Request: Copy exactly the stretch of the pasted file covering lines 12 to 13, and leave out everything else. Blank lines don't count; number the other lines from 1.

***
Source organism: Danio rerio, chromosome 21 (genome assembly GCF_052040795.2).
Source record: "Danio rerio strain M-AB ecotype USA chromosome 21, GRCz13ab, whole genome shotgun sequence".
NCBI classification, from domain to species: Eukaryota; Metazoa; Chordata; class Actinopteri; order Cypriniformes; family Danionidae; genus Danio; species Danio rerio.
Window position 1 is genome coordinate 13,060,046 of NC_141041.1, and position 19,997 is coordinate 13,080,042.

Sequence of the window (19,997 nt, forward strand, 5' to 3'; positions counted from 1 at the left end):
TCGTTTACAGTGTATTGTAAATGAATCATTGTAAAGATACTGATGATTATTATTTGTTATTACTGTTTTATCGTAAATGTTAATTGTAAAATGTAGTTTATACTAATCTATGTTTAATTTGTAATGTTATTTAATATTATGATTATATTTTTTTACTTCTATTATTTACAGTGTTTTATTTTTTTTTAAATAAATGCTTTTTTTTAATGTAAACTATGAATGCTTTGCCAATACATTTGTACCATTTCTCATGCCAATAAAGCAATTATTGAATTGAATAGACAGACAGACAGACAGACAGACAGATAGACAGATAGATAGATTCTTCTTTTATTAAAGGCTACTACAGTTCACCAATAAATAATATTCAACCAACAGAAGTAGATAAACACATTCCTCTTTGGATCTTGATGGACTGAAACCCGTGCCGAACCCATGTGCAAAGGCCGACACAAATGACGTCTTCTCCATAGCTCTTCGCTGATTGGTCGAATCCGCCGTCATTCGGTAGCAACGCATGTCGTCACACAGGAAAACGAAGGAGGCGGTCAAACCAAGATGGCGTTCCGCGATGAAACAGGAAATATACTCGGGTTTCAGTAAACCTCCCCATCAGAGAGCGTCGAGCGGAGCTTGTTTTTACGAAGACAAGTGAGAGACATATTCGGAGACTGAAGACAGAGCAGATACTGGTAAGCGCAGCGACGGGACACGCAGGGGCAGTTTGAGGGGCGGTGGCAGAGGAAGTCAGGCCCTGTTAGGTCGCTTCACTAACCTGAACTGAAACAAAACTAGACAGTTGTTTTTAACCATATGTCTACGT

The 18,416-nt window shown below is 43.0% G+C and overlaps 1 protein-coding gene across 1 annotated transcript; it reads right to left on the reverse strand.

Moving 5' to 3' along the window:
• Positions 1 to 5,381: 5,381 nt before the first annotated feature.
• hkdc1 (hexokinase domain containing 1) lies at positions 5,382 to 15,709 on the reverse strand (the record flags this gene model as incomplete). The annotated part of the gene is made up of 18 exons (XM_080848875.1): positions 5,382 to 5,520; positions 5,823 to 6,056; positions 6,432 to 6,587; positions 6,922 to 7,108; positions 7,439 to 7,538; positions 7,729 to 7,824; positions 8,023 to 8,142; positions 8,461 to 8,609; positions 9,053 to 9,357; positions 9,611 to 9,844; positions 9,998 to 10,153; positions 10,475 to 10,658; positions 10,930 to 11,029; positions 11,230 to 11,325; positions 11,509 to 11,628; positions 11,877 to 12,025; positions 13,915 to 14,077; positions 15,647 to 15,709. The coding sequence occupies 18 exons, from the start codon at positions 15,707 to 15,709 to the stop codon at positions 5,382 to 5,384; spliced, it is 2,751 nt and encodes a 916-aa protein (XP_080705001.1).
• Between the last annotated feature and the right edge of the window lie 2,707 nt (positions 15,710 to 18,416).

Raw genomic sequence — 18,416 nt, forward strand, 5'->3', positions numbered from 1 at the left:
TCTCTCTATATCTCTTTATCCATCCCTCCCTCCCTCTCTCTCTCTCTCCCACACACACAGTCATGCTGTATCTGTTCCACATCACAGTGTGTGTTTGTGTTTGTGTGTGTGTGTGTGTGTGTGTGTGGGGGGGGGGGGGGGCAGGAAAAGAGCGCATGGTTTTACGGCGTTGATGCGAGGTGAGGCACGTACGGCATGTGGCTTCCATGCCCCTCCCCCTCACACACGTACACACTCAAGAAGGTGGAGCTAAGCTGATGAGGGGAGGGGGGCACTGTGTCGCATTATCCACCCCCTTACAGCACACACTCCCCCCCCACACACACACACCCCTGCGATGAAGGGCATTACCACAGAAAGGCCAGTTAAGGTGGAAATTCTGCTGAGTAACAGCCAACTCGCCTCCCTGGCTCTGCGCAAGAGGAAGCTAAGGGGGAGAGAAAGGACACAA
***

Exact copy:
Raw genomic sequence — 18,416 nt, forward strand, 5'->3', positions numbered from 1 at the left:
TCTCTCTATATCTCTTTATCCATCCCTCCCTCCCTCTCTCTCTCTCTCCCACACACACAGTCATGCTGTATCTGTTCCACATCACAGTGTGTGTTTGTGTTTGTGTGTGTGTGTGTGTGTGTGTGTGGGGGGGGGGGGGGGCAGGAAAAGAGCGCATGGTTTTACGGCGTTGATGCGAGGTGAGGCACGTACGGCATGTGGCTTCCATGCCCCTCCCCCTCACACACGTACACACTCAAGAAGGTGGAGCTAAGCTGATGAGGGGAGGGGGGCACTGTGTCGCATTATCCACCCCCTTACAGCACACACTCCCCCCCCACACACACACACCCCTGCGATGAAGGGCATTACCACAGAAAGGCCAGTTAAGGTGGAAATTCTGCTGAGTAACAGCCAACTCGCCTCCCTGGCTCTGCGCAAGAGGAAGCTAAGGGGGAGAGAAAGGACACAA